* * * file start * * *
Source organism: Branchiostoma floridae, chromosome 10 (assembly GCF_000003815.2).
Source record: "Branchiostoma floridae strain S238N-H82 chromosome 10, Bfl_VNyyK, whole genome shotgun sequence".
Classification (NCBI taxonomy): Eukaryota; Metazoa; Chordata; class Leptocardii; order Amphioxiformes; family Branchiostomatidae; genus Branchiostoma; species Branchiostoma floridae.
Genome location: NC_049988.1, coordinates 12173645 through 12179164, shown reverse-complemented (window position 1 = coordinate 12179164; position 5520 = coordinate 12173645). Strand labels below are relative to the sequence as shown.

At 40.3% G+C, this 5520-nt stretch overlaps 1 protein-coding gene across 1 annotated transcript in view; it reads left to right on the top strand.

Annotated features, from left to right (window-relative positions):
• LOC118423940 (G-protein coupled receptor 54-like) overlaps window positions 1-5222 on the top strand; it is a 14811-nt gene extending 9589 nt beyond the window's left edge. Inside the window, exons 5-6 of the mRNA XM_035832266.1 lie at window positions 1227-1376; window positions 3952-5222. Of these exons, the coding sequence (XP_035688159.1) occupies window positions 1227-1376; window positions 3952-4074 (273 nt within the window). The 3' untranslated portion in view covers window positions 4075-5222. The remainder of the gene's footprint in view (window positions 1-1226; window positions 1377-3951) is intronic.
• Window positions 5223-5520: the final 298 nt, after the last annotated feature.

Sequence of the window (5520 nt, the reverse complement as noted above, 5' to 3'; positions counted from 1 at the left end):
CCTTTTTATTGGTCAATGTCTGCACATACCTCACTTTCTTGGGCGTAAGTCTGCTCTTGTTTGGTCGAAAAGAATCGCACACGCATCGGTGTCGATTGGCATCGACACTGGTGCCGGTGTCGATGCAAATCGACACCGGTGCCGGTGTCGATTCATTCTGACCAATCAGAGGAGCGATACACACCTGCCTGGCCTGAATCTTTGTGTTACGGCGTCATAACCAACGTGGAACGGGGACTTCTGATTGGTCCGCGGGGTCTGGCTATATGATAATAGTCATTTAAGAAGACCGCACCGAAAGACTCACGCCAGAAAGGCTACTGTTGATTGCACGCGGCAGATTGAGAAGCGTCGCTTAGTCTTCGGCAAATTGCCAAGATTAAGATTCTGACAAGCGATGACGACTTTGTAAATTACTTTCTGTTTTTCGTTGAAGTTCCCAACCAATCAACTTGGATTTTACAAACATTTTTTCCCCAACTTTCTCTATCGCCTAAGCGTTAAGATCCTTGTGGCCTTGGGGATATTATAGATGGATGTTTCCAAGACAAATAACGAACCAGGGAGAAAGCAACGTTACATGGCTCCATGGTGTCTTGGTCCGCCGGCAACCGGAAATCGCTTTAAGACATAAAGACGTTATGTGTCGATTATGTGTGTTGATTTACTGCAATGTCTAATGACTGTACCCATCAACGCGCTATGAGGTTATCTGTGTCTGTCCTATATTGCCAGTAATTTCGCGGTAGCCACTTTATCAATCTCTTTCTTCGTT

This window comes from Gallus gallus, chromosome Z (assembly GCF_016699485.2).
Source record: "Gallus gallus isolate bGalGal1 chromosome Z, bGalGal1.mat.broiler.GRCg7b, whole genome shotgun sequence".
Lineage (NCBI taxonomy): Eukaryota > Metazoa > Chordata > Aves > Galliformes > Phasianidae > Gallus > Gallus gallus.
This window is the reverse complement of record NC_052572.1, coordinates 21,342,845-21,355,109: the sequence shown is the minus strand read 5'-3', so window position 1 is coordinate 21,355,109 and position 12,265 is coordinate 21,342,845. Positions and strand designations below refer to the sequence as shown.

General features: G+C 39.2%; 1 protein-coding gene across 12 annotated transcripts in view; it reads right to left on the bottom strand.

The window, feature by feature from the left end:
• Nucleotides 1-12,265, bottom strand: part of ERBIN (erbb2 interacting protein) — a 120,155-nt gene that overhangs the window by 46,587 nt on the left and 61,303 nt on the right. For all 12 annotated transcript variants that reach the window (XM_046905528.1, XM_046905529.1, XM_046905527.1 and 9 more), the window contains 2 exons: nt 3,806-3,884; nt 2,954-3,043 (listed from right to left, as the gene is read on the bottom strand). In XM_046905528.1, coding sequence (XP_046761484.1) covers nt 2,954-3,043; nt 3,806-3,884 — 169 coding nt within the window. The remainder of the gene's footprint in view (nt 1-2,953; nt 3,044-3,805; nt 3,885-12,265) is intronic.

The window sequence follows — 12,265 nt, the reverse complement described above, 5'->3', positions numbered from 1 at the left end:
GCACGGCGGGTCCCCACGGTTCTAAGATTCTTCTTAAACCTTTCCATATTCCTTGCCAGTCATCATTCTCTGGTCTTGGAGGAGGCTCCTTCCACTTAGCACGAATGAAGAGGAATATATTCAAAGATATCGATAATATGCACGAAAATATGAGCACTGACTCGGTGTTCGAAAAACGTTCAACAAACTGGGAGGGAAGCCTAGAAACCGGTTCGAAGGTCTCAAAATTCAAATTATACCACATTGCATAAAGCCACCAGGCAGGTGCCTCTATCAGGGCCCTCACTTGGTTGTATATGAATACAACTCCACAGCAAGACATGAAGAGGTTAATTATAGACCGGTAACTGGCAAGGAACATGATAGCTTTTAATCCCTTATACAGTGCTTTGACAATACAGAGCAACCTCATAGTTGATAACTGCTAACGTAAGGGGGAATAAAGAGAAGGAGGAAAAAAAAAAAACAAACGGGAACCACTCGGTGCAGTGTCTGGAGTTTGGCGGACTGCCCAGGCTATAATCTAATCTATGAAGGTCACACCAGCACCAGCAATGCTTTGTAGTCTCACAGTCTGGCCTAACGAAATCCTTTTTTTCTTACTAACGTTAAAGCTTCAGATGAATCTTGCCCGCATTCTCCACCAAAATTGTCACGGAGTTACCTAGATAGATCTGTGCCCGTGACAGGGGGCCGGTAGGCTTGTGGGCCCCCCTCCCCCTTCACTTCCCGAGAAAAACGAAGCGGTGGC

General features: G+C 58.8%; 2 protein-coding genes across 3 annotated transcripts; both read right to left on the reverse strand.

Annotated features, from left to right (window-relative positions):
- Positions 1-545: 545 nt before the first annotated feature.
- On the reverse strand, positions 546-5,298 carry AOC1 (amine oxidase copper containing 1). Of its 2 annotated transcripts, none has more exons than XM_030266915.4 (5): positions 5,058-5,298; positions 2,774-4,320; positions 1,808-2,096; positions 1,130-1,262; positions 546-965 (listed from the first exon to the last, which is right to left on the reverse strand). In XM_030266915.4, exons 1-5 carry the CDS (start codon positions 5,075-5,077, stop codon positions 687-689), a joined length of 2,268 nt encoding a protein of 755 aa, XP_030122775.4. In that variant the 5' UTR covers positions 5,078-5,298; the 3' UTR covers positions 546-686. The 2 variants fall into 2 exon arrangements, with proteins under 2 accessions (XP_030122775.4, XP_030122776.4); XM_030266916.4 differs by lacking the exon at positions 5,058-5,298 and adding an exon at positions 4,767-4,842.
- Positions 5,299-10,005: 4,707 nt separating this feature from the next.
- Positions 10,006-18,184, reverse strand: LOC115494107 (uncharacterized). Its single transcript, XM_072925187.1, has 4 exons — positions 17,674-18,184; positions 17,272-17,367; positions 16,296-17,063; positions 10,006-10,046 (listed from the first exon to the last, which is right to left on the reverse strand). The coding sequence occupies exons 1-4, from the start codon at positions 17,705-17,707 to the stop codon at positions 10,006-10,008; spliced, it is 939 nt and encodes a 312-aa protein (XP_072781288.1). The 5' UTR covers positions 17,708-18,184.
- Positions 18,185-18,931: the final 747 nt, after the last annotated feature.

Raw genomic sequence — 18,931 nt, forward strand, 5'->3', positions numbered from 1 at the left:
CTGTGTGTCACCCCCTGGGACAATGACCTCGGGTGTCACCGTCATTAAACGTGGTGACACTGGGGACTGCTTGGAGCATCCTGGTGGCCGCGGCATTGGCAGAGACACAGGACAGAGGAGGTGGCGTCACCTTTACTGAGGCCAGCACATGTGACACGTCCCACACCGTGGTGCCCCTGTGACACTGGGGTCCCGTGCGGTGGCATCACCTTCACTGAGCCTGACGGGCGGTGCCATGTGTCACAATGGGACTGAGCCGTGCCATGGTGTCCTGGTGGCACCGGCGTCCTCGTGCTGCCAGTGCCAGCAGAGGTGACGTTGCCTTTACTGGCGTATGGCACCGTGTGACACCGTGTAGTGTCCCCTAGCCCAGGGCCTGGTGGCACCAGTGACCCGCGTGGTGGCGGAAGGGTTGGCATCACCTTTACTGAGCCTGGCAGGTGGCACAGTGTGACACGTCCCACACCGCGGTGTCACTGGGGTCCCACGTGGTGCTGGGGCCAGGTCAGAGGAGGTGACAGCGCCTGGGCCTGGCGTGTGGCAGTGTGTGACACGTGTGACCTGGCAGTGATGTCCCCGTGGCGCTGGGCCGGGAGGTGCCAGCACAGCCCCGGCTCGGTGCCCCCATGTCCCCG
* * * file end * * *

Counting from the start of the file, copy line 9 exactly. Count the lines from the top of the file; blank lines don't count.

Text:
Sequence of the window (5520 nt, the reverse complement as noted above, 5' to 3'; positions counted from 1 at the left end):